Colombia now has the largest protected area in the Amazon, with the expansion of Chiribiquete National Park.

Chiribiquete, declared a National Park in 1989, officially increased in size from 1,298 ,954 to 2,782 ,000 hectares on August 21. This additional 1.4 million hectares is intended to help shield one of the planet’s areas of mega-diversity from the impact mining and deforestation. It is part of a strategy that was first envisioned more than two decades ago when the COAMA (Consolidating the Amazon) programme was initiated.

Under Colombian law, the declaration of “national park” protects the soil and subsoil from mining and petroleum exploitation; nevertheless, there are applications for the exploitation of minerals, such as gold, silver, platinum, copper and lead, in zones that border the park. Gaia’s report, Opening Pandora’s Box, uncovers the rapid expansion in mining and extractive indutries and the devastating impact for our planet.

Chiribiquete, with rock formations and dense forest, is rich in biodiversity, with more than 11 endemic plant species, a huge number of reptiles and amphibians, 360 types of bird including the unique emerald hummingbird, 160 species of butterfly, and endangered mammals such as the jaguar. The tepuys (high rock formations with vertical cliffs), are home to thousand year old examples of rock art, most likely traces of the Karijona, one of the most important pre-Colombian populations.

According to Environment Minister Juan Gabriel Uribe, the extension of Chiribiquete is also an opportunity to protect sacred sites and ecosystems important for indigenous communities and resguardos (indigenous territories).

The announcement was welcomed, with caution, by our Colombian colleagues, some of whom have worked for years for Chiribiquete to achieve national park status and receive greater recognition for its role in the conservation of Amazon indigenous cultures, biodiversity and ecosystems.

Patricio von Hildebrand, of Puerto Rastrojo Foundation, said “In 1992 we set up a scientific research station, Puerto Aveja, in Chiribiquete, from which emerged the first studies of fauna, flora and archeology of the Park. In 2002 the guerrilla presence forced us to stop investigations and we returned just four years ago, motivated by the idea of expanding the reserve to carrying out biological studies for National Parks to justify the decision. Chiribiquete includes the entire southern basin of the Apaporis river, probably the second longest river in Colombia, an important source of water regulation for climate change”. (interview, El Espectador, August 20 2013)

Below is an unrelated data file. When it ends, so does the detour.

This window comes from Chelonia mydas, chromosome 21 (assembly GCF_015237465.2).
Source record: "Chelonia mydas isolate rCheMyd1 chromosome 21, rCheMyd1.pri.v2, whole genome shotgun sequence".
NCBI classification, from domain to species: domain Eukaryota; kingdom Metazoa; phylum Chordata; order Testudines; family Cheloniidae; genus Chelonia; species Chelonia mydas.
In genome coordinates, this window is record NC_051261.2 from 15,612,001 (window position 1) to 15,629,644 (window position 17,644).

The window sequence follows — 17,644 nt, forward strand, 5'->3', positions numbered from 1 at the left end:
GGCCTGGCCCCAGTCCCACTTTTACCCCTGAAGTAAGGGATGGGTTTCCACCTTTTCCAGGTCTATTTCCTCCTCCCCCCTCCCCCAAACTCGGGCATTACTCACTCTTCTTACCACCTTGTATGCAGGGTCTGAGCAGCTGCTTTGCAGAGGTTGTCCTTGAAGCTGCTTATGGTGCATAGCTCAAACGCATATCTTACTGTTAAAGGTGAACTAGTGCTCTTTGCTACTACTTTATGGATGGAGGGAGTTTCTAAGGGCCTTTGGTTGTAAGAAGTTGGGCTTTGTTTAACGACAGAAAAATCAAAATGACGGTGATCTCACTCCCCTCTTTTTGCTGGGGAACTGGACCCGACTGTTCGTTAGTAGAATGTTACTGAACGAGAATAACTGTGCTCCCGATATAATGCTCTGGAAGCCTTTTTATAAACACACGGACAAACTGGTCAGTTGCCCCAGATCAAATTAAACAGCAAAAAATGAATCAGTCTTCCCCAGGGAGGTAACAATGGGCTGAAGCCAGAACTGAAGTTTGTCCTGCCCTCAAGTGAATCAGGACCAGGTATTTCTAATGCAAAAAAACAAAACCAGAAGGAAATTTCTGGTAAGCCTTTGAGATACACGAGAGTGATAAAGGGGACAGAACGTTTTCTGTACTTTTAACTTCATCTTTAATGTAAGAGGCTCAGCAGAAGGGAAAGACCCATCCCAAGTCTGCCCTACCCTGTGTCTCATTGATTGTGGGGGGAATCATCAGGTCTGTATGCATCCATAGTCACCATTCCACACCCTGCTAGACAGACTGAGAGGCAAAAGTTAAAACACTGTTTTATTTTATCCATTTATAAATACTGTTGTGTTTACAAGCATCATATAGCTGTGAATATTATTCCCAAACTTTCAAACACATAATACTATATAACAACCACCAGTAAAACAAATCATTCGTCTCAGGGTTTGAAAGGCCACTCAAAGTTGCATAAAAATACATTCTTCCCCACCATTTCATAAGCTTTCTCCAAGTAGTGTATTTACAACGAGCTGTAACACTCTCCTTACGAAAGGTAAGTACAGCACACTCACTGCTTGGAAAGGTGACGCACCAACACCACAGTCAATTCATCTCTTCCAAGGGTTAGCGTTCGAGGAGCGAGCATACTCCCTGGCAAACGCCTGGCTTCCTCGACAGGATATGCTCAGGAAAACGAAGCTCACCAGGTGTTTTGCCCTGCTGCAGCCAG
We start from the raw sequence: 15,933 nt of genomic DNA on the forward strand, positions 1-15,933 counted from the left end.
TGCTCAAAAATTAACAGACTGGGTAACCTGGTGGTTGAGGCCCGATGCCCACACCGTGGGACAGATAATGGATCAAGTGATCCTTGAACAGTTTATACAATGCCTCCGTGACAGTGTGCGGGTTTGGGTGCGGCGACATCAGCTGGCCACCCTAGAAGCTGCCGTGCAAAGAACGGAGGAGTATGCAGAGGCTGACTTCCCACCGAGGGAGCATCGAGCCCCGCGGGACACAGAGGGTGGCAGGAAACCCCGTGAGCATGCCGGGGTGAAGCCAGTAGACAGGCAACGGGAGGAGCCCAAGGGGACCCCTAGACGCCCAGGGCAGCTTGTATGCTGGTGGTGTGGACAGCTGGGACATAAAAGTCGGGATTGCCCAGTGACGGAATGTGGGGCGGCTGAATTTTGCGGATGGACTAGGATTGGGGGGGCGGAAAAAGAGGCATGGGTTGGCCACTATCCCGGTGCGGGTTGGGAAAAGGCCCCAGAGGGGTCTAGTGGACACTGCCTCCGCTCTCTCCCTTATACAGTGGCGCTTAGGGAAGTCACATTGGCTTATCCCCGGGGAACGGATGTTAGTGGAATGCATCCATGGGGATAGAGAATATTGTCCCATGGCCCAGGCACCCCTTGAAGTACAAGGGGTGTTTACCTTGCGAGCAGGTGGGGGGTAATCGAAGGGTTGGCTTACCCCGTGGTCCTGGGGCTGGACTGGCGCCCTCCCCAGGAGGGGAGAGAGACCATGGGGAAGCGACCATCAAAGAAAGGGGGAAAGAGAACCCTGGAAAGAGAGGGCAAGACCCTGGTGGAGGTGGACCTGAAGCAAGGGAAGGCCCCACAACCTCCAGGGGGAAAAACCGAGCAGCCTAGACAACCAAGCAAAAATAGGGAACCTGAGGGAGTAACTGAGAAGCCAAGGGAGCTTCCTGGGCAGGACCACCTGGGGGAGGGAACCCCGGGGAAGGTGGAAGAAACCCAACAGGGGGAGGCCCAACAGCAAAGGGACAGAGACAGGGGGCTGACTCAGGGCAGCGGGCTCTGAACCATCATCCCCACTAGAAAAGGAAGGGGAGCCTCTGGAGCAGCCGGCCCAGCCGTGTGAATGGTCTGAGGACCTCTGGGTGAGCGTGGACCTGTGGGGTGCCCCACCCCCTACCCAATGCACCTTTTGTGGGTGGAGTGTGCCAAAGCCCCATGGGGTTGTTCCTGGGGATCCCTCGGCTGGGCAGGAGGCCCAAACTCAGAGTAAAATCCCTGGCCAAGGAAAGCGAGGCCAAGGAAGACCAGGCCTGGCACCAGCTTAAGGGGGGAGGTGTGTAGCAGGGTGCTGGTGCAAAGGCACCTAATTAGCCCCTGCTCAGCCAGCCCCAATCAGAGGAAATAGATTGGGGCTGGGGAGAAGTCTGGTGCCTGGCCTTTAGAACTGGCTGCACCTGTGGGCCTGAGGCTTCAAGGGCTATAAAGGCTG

Martín von Hildebrand, founding Director of Gaia Amazonas and Coordinator of the COAMA Programme, commented:

“The expansion of Chiribiquete is part of a strategy that began during the administration of President Virgilio Barco, 1988-89, and was recently revived by National Parks, Gaia Amazonas and the Presidency of the Republic. The wider strategy is to protect the Colombian Amazon through interventions in three areas: firstly, in the Andean foothills, to stabilize colonization, increase forest reserve areas, recognize land titles, and support sustainable production alternatives. Secondly, the expansion and management of protected areas, in particular to increase Chiribiquete by 3 million hectares, to cap the advance of colonization. The third component is to strengthen indigenous governance in the resguardos (indigenous territories) that cover more than 26 million hectares in the departments of Amazonas, Vaupés and and Guainia. This strategy builds on the valuable work of many, but especially Puerto Rastrojo, National Parks, Gaia Amazonas and the indigenous organizations of the region.” 

He also added words of caution: “Today we celebrate the expansion of 1. 5 million hectare of Chiribiquete PNN. The other 1.5 million hectares is still under discussion because of the possible oil extraction. The issue of legal and illegal mining also remains a challenge.”

The expansion of Chiribiquete draws immediate comparison with the recent decision of the President of Ecuador Rafael Correa, who on August 15 blamed a lack of international funding for his decision to allow oil extraction to go ahead in Yasuni National Park in the Ecuadorian Amazon. In our guest blog “Yasuni-ITT to be scrapped“, Amy Woodrow-Arai discusses the history and importance of the Yasuni-ITT initiative, and the devastating consequences oil extraction is likely to have on one of the world’s most biodiverse regions.